The recent automotive strike raises concerns about the long-term viability of the U.S. auto industry. Teamwork is needed to maximize the supply chain surplus so everyone can have more, including labor. High morale is needed to foster cooperation required to increase productivity that increases the surplus. Blue collar workers proudly built this country and deserve a good wage, but as one of my superiors once said, “Every year everyone wants a raise. Every year our health care costs go up. Where is it going to come from? Productivity.”
Management is responsible for making productivity happen, but union bosses often oppose it because they view increased productivity as a vehicle for losing dues paying members: logic that is shortsighted. Productivity makes higher wages possible, increases competitiveness and raises our standard of living. Reduced competitiveness has been costing the Big Three automakers market share for decades.
After the recent, bitter strike, how much damage has been done to needed morale and labor/management cooperation at these organizations?
I’ve witnessed this before. The summer after my freshman year of college, 1978, was a time of stagflation and lowered expectations. I worked in McKeesport’s underground economy as a roofer for 15 cents an hour less than minimum wage. McKeesport was an impoverished mill town in the Monongahela Valley, then the largest steel producing area in the world. Powerful unions controlled a not insignificant portion of the above the table labor market. It offered few opportunities for low skilled, unconnected young people like myself. One day looking down from the roof I saw Andy, a former classmate, driving a brand-new Dodge Charger. I assumed Andy knew someone, because somehow, he got into the mill. Envious, I immediately questioned my own career decisions.
Over 5,000 people worked at US Steel’s National Tube Works in McKeesport, at one time the largest mill in the world. Unions were influential and controlled much of the Pittsburgh area’s political machine. They were also militant, often going on strike. My stepfather had left the mill because he was exhausted from constant strikes and lay-offs. He made less, but preferred the steady paycheck.
Unions kept member wages and benefits artificially high — higher wages without increased productivity — by limiting the labor pool, but also demanded restrictive work rules, created supply chain disruptions and shepherded legislation that reduced and restricted employment throughout the area. Nevertheless, there were benefits for those who could gain coveted membership in the union rank and file — especially the union bosses — until the mills began to close. Artificially high wages are sustainable in good times, but not during economic downturns. This made mills less competitive, while walkouts and restrictive work rules made them unprofitable. After 115 years National Tube closed permanently in 1987 following a crippling strike.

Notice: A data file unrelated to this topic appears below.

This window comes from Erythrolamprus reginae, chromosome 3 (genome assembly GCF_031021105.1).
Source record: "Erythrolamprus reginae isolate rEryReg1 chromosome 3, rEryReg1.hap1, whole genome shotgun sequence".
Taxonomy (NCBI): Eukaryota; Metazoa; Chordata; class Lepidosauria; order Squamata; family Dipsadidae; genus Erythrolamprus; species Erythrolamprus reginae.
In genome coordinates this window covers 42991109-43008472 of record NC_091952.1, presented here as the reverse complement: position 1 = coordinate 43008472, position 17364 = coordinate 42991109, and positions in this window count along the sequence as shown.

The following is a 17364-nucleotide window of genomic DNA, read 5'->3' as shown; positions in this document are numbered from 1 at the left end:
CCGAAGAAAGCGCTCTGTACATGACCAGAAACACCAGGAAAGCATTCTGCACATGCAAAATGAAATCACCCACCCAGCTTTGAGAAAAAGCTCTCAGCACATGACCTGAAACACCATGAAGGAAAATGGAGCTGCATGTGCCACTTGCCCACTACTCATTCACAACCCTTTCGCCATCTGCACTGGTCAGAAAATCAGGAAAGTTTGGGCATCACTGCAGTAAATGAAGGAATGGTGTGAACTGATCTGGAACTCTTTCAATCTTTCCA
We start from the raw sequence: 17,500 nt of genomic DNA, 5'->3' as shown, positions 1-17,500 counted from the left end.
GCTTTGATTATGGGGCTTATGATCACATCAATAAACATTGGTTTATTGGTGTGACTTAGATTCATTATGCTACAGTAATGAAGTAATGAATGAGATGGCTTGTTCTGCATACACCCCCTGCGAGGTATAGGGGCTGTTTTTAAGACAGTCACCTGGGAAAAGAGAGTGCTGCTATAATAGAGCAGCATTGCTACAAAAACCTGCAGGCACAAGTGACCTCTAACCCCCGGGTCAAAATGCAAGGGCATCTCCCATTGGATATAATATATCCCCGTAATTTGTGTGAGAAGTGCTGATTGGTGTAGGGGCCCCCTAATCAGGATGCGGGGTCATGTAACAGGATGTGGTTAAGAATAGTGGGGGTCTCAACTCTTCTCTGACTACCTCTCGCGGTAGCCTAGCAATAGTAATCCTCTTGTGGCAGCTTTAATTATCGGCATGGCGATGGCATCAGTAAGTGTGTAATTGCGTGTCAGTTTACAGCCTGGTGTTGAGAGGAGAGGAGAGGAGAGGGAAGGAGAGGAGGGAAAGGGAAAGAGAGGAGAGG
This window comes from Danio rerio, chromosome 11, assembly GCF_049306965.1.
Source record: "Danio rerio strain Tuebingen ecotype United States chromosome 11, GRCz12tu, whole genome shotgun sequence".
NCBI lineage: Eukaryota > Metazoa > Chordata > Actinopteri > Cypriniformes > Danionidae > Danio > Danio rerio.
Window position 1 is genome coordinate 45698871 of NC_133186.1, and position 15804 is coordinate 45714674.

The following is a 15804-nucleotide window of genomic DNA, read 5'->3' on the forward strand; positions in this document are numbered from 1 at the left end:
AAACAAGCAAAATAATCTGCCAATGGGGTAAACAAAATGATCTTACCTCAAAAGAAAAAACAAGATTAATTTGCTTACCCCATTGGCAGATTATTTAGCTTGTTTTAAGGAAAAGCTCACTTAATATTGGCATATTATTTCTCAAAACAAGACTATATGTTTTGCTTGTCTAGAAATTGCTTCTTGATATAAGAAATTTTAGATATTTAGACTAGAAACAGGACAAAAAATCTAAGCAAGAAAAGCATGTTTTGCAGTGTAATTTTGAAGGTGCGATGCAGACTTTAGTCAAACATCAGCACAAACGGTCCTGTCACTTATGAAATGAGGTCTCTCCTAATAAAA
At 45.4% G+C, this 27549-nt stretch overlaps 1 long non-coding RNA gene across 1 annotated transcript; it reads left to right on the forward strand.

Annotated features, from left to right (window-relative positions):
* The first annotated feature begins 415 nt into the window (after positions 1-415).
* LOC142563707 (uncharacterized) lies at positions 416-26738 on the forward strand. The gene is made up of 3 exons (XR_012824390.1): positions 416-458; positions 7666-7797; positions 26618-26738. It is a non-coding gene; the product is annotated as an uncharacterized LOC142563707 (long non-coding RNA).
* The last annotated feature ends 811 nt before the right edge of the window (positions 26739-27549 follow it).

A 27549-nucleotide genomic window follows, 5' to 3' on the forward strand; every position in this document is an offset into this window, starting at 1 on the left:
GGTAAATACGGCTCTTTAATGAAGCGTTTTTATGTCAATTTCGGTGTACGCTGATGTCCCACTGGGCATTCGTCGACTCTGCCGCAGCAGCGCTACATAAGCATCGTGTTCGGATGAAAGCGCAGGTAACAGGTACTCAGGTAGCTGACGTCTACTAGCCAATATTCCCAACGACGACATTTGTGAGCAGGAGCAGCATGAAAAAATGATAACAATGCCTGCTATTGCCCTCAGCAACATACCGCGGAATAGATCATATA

Recent UAW tactics, directed by activists who have never worked a day on an assembly line, took me back to McKeesport. The more than $10 billion lost during the strike, some of which could have gone to better wages, is forever lost. But union bosses think it was worth it because management capitulated and gave into the union’s demands. The new agreement makes wages, already 22 percent higher at the Big Three than their transplant counterparts and 47 percent higher than Tesla, even less competitive. Higher wages would be wonderful, and perfectly justified, if they were more productive, but they are not. It takes GM 29 hours to assemble a vehicle, while Toyota needs only 21. What’s worse, the cooperative environment needed to increase productivity has been poisoned by brutal strike tactics and trash talk.
It is easy to vilify employees and unions, but most quality problems and non-value-added work — waste — are the result of poorly designed processes, not worker behavior. Management is responsible for implementing good production processes that increase productivity, and improve working conditions and safety, and need employee expertise and input to improve them. Management is also responsible for fostering a respectful work environment conducive to high morale needed to induce cooperation. If there is a union that is making process improvement more difficult, management needs to ask what they had done to cause workers to feel they need union protections in the first place. Union bosses cannot be blamed for employees wanting representation, but unions add another layer of non-value-added costs because union bosses take a cut, but don’t produce any products. Management must create an environment where everyone is free to express ideas and make mistakes — and not feel they need a union to protect them from bad management.
Union reps regularly say their companies can’t close, that any suggestion that they could is just fearmongering. We used to say that in McKeesport too, but National Tube proved otherwise. The Dec. 18 announcement of the acquisition of US Steel by Nippon Steel, a competitor that didn’t even exist until US Steel had been around for seven decades, underscores the long fall of what in 1901 became the world’s first billion-dollar company, to world’s 24th largest steel producer.
I moved on from that roofing job, graduated college and did well, so my career decisions weren’t that bad after all. Nevertheless, I’ve often wondered what happened to Andy after the mill closed. This summer I bought my own Dodge, a “Last Call” Challenger. Sadly, I fear Dodge’s marketers never considered the strike and didn’t recognize the ominous irony of that name. I hope I’m wrong.
Phillip S. Coles is Decision and Technology Analytics professor at Lehigh University.
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